• Dennis Orphen

      Have you ever read Poppies by Eric Detzer? I highly recommend it. True story, takes place in Western Washington.

  • ScottRS

    According to Sen. Bill Cassidy (R-LA), the reason is Obamacare.

    http://www.huffingtonpost.com/entry/bill-cassidy-opiod-obamacare_us_58507801e4b0ee009eb43f67

    • efgoldman

      According to Sen. Bill Cassidy (R-LA), the reason is Obamacare.

      Of course it is. Everything is.
      Pearl Harbor? Check.
      1938 Hurricane? Check.
      Losing China? Check.
      Blizzard of ’78? Check.

      • tsam

        Pompeii–is there ANYTHING OBAMA HASN’T FUCKED UP?

        • (((Malaclypse)))

          OBAMA CANCELED FIREFLY. HE CAN’T TAKE THESE SKIES FROM ME!

          • Schadenboner

            I used to consider myself a Democrat, but thanks to Serenity Valley, I’m outraged by Chappaquiddick!

      • Captain C

        Don’t forget the fall of Constantinople, the Mongol invasion of China, the depredations of the Sea Peoples, and the Permian extinction. Probably the collision between the Earth and Theia which formed the moon, too.

        • tsam

          Atlantis. We haven’t even found it yet! DAMN YOU OBAMA. DAMN YOU TO HELL

  • dogboy

    The LA Times has done a fine series this year about opioids

    Purdue did not shut off the supply of highly addictive OxyContin and did not tell authorities what it knew about Lake Medical until several years later when the clinic was out of business and its leaders indicted.

    By that time, 1.1 million pills had spilled into the hands of Armenian mobsters, the Crips gang and other criminals.

    http://www.latimes.com/projects/la-me-oxycontin-part2/

    • Breadbaker

      Thanks, Obama

  • njorl

    It looks like prescription opiate use displaced some cocaine use just as the financial crisis started.

    • postmodulator

      Boy, that’s a bit on the nose, isn’t it?

      • Origami Isopod

        I see what you did there.

        • tsam

          HA! That went right over my head. Guess I picked the wrong week to start sniffing glue.

    • DrDick

      It has also displaced meth in a lot of rural areas.

      • efgoldman

        It has also displaced meth in a lot of rural areas.

        It’s safer (a bottle of oxy can’t blow up and burn your trailer down), more quality controlled (gummint makes it so), cheaper, easier to buy and sell, and at least sometimes (in the very first transaction) legal.

    • Lurking Canadian

      I would imagine (never having tried either) that oxy is less fun than Coke to snort out of some hooker’s butt crack.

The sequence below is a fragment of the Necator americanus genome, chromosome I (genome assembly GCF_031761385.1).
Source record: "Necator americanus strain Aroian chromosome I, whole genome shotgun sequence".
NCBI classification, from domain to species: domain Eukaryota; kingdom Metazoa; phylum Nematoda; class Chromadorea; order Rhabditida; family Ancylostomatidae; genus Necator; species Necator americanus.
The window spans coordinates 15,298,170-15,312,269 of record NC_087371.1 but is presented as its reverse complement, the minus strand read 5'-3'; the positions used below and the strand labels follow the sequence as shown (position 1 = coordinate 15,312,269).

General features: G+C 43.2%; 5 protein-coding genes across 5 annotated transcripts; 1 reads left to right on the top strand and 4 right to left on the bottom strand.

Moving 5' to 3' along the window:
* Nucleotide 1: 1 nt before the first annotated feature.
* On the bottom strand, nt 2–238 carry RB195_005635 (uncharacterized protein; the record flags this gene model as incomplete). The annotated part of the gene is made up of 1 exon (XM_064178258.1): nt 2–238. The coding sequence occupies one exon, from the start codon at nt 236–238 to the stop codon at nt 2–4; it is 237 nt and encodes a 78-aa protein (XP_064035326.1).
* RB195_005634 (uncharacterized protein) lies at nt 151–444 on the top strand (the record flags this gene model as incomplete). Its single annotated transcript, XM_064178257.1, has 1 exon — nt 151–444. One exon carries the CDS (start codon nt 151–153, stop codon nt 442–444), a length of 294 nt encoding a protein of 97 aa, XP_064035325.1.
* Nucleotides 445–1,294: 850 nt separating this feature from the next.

• Shalimar

    Since they didn’t see anything wrong with what was happening, everyone on the Board of Pharmacy should have to take 433 hydrocodone pills at once and see what happens. Maybe the Board members who replace them will give a damn about their communities.

    • Dr. Ronnie James, DO

      Most state boards are vastly underfunded. Please keep this in mind as we discuss how wonderful “devolving health reform to the states” will be.

      • Judas Peckerwood

        What did the Board of Pharmacy do with those reports of suspicious orders from the drug wholesalers?

        They put them in a box, Eyre said. They did not tell law enforcement or even tally the information on a computer.

        Eyre asked the board’s director about this: “He said the law does not prescribe what they’re supposed to do with the suspicious report, only that they’re supposed to be filed.

        That sounds a lot less like “underfunded” than it does “homicidally corrupt”.

        • Dr. Ronnie James, DO

          Agreed. But in my experience state boards (WV aside) tend to be more towards the former.

  • Nang Mai

    There are numerous factors. One is that the synthetic drugs created in labs are wildly more potent than natural opiates. Fentanyl is 50 to 100 times more potent than morphine, for example so users have a hard time determining safe dosages if the opiate wasn’t prescribed. Natural opiates are safer but hard to come by because laws make plant cultivation difficult. The result: a world wide shortage inviting organized crime involvement resulting in a very bad situation for users.